Date of Award


Degree Type

Selective Evidence-Based Medicine Review

Degree Name

Master of Science in Health Sciences - Physician Assistant


Physician Assistant Studies


OBJECTIVE: The objective of this selective EBM review is to determine whether or not acupuncture is effective for treating sciatica pain in adults.

STUDY DESIGN: A systematic review of one randomized controlled trial, randomized single-blinded controlled trial and one nonrandomized controlled trial.

DATA SOURCES: All articles were published in English between 2017 and 2019 and obtained from peer-reviewed journals using PubMed.

OUTCOMES MEASURED: Change from baseline in average leg pain at week 4 measured using the visual analog scale (VAS) in Huang et al. and the NRS score Zhang et al. Postpartum sciatica pain measured by patient reported recovery in He et al.

RESULTS: In the single-blind RCT conducted by Huang et al. there was a decrease in average leg pain with a VAS score of 31.15 mm in the acupuncture group and 19.91 mm in the sham acupuncture group (p=0.026). In the RCT by Zhang et al. the EA group showed a significant decrease in average leg pain with a NRS score 2.30 compared to the MFE control group with an NRS score of 1.06 (p<0.001). In the nonrandomized controlled trial by He et al. patient reported recovery was 100% in the acupuncture group and only 20% in the control group being treated with bed rest (p<0.0001).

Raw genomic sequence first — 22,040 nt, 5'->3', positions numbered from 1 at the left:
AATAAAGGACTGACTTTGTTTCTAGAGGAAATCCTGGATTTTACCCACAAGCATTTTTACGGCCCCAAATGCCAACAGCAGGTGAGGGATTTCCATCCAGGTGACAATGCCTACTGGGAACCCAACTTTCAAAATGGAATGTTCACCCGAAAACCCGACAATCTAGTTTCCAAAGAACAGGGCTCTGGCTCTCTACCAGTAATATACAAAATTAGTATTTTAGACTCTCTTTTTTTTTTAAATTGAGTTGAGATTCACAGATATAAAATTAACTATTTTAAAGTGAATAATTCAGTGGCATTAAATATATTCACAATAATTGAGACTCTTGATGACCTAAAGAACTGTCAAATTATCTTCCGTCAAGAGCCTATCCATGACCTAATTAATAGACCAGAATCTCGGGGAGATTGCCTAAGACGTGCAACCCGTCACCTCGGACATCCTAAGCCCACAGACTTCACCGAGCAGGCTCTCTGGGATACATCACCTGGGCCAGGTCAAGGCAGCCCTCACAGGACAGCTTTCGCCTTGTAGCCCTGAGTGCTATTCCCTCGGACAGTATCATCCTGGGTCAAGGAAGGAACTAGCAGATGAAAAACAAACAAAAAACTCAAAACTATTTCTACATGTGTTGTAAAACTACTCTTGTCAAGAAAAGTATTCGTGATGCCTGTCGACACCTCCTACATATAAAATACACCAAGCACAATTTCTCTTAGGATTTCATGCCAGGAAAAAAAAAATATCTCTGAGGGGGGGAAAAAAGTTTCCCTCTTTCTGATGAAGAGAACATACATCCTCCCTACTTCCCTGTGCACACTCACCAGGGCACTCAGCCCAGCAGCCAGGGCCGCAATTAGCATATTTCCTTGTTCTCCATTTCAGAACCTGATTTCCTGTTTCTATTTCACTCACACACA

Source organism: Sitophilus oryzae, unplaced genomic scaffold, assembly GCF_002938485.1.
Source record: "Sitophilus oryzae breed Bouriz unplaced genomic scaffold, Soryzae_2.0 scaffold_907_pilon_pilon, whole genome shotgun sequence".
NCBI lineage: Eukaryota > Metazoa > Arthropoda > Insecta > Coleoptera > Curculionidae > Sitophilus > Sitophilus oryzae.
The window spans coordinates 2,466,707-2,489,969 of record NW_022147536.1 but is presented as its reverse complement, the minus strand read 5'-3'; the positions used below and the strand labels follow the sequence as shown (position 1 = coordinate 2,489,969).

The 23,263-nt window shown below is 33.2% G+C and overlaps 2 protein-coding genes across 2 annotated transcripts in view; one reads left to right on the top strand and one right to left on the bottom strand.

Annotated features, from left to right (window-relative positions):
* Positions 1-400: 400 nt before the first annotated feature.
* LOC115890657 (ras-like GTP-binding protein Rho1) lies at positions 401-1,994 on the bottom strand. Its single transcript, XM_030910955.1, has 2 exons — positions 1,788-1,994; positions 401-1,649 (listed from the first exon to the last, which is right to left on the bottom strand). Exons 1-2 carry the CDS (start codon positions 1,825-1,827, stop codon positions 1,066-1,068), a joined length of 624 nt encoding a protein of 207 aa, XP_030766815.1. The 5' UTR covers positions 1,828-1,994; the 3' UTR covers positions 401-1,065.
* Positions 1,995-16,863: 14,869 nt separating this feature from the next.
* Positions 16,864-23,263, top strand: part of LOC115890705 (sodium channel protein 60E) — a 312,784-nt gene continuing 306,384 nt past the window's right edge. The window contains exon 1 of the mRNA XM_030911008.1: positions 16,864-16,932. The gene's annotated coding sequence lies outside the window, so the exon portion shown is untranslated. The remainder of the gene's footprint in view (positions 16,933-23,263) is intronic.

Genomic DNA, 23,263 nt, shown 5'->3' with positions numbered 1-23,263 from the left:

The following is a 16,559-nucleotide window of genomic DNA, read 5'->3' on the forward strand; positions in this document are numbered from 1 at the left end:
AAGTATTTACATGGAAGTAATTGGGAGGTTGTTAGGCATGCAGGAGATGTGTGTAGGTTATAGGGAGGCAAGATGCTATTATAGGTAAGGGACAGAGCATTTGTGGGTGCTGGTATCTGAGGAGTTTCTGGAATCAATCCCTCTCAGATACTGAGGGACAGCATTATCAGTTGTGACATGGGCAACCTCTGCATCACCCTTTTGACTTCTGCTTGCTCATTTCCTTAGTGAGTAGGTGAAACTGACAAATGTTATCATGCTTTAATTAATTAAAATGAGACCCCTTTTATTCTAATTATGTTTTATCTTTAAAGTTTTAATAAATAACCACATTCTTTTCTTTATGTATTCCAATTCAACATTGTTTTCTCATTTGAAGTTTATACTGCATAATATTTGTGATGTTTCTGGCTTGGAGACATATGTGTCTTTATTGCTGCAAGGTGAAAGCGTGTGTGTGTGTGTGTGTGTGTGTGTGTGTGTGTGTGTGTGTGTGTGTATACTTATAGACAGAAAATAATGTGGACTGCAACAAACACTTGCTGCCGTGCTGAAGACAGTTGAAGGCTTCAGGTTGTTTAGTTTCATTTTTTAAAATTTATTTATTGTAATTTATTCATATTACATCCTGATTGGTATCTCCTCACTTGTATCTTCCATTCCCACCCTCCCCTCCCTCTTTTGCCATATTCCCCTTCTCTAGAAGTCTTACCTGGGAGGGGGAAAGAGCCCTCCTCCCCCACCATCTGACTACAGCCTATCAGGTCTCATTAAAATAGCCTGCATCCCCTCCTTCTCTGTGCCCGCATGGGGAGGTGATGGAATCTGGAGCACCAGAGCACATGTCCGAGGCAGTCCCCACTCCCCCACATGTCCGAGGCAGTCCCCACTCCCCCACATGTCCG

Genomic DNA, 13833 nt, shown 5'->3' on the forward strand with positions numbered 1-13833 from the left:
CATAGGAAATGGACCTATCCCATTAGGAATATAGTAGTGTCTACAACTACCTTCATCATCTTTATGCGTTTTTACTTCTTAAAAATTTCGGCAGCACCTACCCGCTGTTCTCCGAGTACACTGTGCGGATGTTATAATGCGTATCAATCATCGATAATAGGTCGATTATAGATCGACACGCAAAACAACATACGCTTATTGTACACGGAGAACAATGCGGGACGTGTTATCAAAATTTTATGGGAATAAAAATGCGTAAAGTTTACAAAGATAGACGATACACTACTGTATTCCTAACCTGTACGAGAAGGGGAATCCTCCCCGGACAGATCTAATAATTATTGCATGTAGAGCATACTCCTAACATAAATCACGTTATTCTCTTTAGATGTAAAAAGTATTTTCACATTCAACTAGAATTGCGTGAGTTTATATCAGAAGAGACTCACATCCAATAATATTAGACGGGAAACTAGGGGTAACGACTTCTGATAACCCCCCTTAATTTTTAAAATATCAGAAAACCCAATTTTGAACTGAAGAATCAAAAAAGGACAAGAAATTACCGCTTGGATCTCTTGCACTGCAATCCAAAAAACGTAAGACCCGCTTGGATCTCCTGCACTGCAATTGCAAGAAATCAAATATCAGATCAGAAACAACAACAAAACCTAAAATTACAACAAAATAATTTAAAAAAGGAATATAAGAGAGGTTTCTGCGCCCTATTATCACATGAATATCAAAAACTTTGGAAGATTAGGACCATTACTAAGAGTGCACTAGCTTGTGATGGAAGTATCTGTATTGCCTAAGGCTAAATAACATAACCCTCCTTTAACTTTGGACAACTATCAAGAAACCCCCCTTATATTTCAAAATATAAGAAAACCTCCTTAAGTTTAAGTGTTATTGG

CONCLUSIONS: Articles by Zhang et al. and Huang et al. displayed a greater change in baseline average leg pain compared to the control groups and the article by He et al. showed resolution of postpartum sciatica pain after 4 weeks of treatment with acupuncture therapy proving it is an efficacious way of treating sciatica pain. Further studies with larger, more diverse sample sizes, control groups similar to acupuncture so blinding can be achieved, longer treatment periods and longer term follow up must be conducted to confirm the validity of these results.